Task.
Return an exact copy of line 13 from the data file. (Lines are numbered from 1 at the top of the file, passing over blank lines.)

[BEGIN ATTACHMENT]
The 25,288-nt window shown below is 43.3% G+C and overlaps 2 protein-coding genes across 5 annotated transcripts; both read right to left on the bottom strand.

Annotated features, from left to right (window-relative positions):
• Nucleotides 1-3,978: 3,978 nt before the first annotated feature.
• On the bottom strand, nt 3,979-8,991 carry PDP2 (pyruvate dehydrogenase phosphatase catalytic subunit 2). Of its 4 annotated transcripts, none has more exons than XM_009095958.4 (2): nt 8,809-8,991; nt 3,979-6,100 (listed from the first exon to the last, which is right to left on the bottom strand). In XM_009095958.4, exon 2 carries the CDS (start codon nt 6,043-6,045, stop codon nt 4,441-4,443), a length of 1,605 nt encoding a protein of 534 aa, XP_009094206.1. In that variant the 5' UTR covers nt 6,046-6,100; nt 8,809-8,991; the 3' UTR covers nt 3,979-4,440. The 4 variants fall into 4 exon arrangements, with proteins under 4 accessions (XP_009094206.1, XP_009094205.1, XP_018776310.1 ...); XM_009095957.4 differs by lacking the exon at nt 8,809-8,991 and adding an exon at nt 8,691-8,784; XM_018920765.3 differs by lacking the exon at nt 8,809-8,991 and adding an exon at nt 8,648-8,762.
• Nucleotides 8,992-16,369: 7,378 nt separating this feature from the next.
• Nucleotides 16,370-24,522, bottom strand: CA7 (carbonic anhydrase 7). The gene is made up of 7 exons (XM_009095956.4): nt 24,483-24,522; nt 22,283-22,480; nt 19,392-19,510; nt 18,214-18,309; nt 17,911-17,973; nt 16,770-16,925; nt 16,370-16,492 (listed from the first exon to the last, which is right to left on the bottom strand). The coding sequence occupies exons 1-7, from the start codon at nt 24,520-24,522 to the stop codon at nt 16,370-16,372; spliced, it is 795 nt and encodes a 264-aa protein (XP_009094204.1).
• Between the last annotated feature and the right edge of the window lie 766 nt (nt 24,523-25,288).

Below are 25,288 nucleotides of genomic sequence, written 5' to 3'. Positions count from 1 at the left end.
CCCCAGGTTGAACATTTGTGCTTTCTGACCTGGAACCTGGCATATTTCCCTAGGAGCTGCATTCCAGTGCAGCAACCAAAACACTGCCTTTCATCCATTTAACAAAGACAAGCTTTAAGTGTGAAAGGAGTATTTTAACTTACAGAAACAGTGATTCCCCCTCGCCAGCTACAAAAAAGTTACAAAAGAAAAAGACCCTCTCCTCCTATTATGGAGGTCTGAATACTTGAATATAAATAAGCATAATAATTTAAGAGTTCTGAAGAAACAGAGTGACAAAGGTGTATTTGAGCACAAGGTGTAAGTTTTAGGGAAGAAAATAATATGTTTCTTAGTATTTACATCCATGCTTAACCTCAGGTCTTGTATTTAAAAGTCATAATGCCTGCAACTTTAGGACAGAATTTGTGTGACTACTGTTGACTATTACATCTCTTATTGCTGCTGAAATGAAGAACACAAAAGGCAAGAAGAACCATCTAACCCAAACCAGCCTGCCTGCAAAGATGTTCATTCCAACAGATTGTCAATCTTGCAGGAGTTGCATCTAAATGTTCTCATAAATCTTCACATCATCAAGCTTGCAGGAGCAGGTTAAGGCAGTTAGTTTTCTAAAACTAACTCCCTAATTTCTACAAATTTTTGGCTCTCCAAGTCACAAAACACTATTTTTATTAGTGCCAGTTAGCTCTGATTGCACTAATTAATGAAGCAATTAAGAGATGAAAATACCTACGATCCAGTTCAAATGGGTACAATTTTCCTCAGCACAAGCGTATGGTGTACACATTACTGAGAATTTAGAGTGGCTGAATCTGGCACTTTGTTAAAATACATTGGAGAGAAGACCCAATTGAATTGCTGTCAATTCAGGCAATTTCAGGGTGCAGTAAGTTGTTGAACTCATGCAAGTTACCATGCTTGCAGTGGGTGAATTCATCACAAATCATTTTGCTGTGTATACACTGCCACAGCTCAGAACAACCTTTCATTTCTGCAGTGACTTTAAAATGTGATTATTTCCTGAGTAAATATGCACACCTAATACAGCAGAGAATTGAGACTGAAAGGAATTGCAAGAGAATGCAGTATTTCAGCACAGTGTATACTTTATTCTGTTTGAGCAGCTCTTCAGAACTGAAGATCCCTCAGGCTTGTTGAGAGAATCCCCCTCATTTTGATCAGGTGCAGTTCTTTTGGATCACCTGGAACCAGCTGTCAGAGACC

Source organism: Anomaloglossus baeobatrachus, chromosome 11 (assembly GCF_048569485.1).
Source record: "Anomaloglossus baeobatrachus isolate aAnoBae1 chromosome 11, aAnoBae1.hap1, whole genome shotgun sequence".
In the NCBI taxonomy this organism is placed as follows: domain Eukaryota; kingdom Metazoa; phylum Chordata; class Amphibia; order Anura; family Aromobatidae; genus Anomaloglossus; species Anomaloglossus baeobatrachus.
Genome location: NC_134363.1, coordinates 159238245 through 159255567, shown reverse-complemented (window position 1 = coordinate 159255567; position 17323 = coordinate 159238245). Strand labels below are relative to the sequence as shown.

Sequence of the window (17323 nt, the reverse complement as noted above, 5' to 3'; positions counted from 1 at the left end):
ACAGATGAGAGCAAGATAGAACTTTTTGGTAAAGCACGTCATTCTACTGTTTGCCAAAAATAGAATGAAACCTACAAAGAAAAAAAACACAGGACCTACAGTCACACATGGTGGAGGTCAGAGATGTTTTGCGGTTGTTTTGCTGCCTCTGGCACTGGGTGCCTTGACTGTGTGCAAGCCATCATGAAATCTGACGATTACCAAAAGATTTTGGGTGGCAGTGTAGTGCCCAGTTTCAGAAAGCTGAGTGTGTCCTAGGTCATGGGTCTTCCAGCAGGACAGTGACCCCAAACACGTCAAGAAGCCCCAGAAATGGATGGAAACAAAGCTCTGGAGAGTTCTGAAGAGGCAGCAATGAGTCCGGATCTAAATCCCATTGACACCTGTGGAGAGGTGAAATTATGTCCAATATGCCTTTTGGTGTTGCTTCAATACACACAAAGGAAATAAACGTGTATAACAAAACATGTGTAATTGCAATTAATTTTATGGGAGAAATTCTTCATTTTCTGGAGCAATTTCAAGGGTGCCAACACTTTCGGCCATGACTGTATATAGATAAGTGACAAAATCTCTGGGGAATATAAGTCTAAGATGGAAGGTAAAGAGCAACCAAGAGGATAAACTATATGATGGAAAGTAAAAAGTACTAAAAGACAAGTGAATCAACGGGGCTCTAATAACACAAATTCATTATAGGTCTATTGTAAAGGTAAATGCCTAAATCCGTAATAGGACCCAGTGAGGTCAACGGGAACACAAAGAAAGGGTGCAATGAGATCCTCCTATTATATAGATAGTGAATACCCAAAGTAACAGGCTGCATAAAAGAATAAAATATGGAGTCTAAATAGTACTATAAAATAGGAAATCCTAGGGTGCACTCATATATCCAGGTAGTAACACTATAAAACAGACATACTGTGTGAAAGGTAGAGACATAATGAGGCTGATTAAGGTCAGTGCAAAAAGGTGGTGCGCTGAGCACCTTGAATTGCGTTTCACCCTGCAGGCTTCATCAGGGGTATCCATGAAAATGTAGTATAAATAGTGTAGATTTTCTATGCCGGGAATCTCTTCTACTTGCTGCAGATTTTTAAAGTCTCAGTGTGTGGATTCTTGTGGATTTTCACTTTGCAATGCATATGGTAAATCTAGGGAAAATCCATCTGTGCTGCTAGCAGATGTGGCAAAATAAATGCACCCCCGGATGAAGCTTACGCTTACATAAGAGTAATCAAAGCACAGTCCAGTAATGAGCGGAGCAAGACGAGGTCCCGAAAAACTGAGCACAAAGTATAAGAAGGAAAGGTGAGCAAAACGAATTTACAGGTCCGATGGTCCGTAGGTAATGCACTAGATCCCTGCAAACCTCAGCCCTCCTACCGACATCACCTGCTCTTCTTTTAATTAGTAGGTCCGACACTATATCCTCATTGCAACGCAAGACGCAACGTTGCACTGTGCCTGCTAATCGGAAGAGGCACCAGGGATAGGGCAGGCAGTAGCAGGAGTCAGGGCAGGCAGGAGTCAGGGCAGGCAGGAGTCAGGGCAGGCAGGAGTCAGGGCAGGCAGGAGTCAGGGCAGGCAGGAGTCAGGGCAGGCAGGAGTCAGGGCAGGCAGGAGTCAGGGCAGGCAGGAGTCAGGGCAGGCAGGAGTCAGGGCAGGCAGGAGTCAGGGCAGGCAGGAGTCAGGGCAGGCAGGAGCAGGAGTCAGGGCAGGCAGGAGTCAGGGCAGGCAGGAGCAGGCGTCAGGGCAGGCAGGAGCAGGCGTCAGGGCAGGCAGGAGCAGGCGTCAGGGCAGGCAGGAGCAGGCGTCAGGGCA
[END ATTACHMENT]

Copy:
Genome location: NC_134363.1, coordinates 159238245 through 159255567, shown reverse-complemented (window position 1 = coordinate 159255567; position 17323 = coordinate 159238245). Strand labels below are relative to the sequence as shown.